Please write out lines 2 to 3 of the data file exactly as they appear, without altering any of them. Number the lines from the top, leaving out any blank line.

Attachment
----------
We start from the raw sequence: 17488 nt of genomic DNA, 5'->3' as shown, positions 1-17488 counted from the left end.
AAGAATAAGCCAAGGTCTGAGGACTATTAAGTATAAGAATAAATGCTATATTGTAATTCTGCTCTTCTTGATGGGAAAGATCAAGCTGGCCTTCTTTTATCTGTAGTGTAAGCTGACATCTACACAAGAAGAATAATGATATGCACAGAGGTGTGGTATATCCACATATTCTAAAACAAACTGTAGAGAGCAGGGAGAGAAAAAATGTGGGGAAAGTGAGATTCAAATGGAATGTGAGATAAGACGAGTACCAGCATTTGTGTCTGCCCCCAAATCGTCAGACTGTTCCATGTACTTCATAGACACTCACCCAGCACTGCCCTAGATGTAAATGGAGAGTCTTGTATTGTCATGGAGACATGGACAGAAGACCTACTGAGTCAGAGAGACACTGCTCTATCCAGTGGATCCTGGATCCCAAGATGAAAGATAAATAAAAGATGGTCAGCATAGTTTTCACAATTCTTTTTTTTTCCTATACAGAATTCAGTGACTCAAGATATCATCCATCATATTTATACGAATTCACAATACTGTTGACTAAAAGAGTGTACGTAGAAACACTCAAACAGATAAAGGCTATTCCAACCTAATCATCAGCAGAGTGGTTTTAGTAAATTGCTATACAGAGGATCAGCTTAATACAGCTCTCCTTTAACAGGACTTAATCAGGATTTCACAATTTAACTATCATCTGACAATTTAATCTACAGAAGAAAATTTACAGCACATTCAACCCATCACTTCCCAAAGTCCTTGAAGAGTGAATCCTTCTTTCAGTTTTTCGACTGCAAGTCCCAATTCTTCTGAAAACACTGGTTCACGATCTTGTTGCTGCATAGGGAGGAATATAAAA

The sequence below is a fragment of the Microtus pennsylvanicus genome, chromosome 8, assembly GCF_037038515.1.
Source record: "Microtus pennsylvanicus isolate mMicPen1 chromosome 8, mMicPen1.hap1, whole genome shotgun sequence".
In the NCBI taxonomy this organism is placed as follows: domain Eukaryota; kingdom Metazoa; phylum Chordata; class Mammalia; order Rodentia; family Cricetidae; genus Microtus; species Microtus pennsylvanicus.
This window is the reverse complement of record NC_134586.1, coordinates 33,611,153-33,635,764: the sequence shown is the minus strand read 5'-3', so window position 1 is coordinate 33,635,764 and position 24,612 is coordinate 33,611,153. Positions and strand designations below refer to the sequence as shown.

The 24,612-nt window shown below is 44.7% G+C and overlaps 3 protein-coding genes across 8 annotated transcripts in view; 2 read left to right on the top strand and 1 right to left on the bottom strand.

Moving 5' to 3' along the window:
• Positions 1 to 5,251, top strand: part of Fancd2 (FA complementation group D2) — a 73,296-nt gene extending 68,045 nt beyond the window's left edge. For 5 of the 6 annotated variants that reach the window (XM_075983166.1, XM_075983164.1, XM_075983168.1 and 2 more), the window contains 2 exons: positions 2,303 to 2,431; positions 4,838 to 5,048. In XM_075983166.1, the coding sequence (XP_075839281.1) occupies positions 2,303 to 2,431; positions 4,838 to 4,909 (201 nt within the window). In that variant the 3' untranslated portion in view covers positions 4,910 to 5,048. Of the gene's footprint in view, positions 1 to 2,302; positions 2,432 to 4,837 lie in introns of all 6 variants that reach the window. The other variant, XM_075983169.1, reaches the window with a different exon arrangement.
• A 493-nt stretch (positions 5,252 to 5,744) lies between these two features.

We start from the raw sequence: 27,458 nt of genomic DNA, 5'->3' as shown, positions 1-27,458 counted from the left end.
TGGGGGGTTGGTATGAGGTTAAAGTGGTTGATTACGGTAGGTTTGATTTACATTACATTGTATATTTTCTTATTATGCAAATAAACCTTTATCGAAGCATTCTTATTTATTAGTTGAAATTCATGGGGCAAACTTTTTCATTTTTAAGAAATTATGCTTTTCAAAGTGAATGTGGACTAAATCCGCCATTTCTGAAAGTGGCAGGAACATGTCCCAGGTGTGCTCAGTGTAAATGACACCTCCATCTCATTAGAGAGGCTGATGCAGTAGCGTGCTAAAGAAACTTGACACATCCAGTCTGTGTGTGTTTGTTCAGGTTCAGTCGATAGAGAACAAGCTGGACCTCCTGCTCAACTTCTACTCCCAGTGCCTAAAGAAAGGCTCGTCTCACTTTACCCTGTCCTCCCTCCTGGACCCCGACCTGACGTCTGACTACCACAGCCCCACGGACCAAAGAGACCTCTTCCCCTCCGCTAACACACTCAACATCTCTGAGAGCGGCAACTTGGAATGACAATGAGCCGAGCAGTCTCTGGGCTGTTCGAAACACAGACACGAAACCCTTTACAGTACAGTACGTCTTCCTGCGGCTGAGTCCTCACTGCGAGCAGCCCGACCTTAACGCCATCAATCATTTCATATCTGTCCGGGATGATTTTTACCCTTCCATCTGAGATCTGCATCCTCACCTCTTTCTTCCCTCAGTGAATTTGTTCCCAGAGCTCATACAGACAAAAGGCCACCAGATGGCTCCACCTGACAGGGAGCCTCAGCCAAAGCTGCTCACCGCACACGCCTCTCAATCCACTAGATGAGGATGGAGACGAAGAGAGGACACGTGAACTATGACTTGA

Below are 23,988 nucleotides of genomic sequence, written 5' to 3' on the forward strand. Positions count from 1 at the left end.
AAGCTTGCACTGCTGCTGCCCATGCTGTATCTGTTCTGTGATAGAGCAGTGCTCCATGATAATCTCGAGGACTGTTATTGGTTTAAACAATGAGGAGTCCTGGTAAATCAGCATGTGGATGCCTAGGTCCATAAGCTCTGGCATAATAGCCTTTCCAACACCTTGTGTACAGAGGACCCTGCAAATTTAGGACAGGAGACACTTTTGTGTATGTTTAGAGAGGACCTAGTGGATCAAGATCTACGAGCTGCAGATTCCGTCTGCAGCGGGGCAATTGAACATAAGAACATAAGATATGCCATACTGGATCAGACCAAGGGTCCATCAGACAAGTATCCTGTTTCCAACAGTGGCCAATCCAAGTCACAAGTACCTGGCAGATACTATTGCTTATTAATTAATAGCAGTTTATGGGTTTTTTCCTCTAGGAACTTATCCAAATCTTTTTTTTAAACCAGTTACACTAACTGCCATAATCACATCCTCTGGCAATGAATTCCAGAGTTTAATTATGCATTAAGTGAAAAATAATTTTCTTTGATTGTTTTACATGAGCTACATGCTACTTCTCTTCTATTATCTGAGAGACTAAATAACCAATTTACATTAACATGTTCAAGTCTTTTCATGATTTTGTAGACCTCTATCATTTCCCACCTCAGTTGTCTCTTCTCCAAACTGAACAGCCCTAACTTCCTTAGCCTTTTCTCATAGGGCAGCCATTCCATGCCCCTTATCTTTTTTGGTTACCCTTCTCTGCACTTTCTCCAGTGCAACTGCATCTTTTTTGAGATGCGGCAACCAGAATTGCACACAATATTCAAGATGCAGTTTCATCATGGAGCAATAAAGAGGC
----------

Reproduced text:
AAGAATAAGCCAAGGTCTGAGGACTATTAAGTATAAGAATAAATGCTATATTGTAATTCTGCTCTTCTTGATGGGAAAGATCAAGCTGGCCTTCTTTTATCTGTAGTGTAAGCTGACATCTACACAAGAAGAATAATGATATGCACAGAGGTGTGGTATATCCACATATTCTAAAACAAACTGTAGAGAGCAGGGAGAGAAAAAATGTGGGGAAAGTGAGATTCAAATGGAATGTGAGATAAGACGAGTACCAGCATTTGTGTCTGCCCCCAAATCGTCAGACTGTTCCATGTACTTCATAGACACTCACCCAGCACTGCCCTAGATGTAAATGGAGAGTCTTGTATTGTCATGGAGACATGGACAGAAGACCTACTGAGTCAGAGAGACACTGCTCTATCCAGTGGATCCTGGATCCCAAGATGAAAGATAAATAAAAGATGGTCAGCATAGTTTTCACAATTCTTTTTTTTTCCTATACAGAATTCAGTGACTCAAGATATCATCCATCATATTTATACGAATTCACAATACTGTTGACTAAAAGAGTGTACGTAGAAACACTCAAACAGATAAAGGCTATTCCAACCTAATCATCAGCAGAGTGGTTTTAGTAAATTGCTATACAGAGGATCAGCTTAATACAGCTCTCCTTTAACAGGACTTAATCAGGATTTCACAATTTAACTATCATCTGACAATTTAATCTACAGAAGAAAATTTACAGCACATTCAACCCATCACTTCCCAAAGTCCTTGAAGAGTGAATCCTTCTTTCAGTTTTTCGACTGCAAGTCCCAATTCTTCTGAAAACACTGGTTCACGATCTTGTTGCTGCATAGGGAGGAATATAAAA

The sequence below is a fragment of the Microtus pennsylvanicus genome, chromosome 8, assembly GCF_037038515.1.